It is an annual ritual in American politics: a politician gets behind a microphone and rails against American addiction to foreign oil, and then calls for investment in alternative energy, if a Democrat, or domestic drilling, if a Republican. Everyone then gives their applause and drives home to read news reports stating that still more of our oil was imported last year than the year before. Marx once wrote that history repeats itself the first time as tragedy and the second time as farce. One can only wonder what he’d say about the thirty-somethingth time.
Neither party’s solution has proven effective so far, and barring the coming of the apocalypse, (by that I mean one of our parties developing a bold, independent and politically unpopular solution), neither one is about to be any time soon. What is needed is a fresh look that is willing to realize that a cheap gallon of gas is nothing more than a collective delusion. We are still paying for it, just in more insidious ways. You may not spend that much at your local BP, but then add in your tax dollars that are paying for troop deployments in the Middle East and your charitable donations to mitigate the effects of climate change and suddenly you are not getting such a great deal any longer.
What is to be done? A combination of popular and unpopular strategies would be the most effective in finally kicking the habit. Subsidies for research in new car batteries, solar panels and wind turbines are important, but they cannot be the focal point of an anti-oil strategy. There must be a tax placed on petroleum consumption. The tax revenue can then be redirected to finance alternative energy subsidies and tax breaks. The idea that we all will reduce our energy usage on something so cheap and easily available on our own flies against pretty much every bit of economic research done in the last century. Adding perhaps a dollar to every gallon of gas would be political suicide to the Congress that approved it, but gasoline usage would plummet overnight. If there was a graduated scale that would kick in more every year, there would be a rush to invest in fuel efficiency and alternative fuels because the future market for such products would be virtually guaranteed. Imagine how attractive electric cars and hydrogen fuel cell research would become in a world where gasoline stays at $4 a gallon permanently.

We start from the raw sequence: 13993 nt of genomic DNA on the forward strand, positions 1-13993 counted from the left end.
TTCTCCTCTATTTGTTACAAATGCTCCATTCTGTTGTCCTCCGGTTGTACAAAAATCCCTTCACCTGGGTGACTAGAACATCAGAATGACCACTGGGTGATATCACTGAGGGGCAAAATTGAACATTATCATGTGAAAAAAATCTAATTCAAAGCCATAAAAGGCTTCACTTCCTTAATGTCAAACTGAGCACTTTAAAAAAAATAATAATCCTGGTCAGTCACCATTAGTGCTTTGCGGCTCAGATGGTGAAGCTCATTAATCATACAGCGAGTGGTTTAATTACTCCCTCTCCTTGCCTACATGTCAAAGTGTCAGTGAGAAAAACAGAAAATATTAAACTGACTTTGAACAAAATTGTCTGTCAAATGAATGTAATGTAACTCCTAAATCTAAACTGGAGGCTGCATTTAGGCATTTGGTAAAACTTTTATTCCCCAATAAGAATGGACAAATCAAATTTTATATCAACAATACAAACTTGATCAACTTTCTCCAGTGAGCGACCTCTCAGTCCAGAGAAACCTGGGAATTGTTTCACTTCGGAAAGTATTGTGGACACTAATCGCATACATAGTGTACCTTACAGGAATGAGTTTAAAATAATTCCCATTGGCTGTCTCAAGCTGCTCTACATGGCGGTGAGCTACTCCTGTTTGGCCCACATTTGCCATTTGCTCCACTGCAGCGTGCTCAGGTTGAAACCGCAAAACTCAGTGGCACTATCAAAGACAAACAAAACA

Plug-in cars will have to be a key part, but as it is, they draw off the coal powered and already overstretched grid. Wind turbines are great but they are not going to be enough by themselves, not even with solar power in the mix. Wind power will never provide more than a fifth of this nation’s power supply. It’s simply not possible. Nuclear power is the only technology that is going to be ready to provide all of this new power without exacerbating climate change even further.
That’s the solution. The Right will go into seizures at the very thought of taxing gasoline and the Left have to shove their paranoia about nuclear power and back the largest expansion of it in American history. I once heard the definition of a good compromise is one that leaves no one happy. If that is true, it seems I’ve devised a great compromise.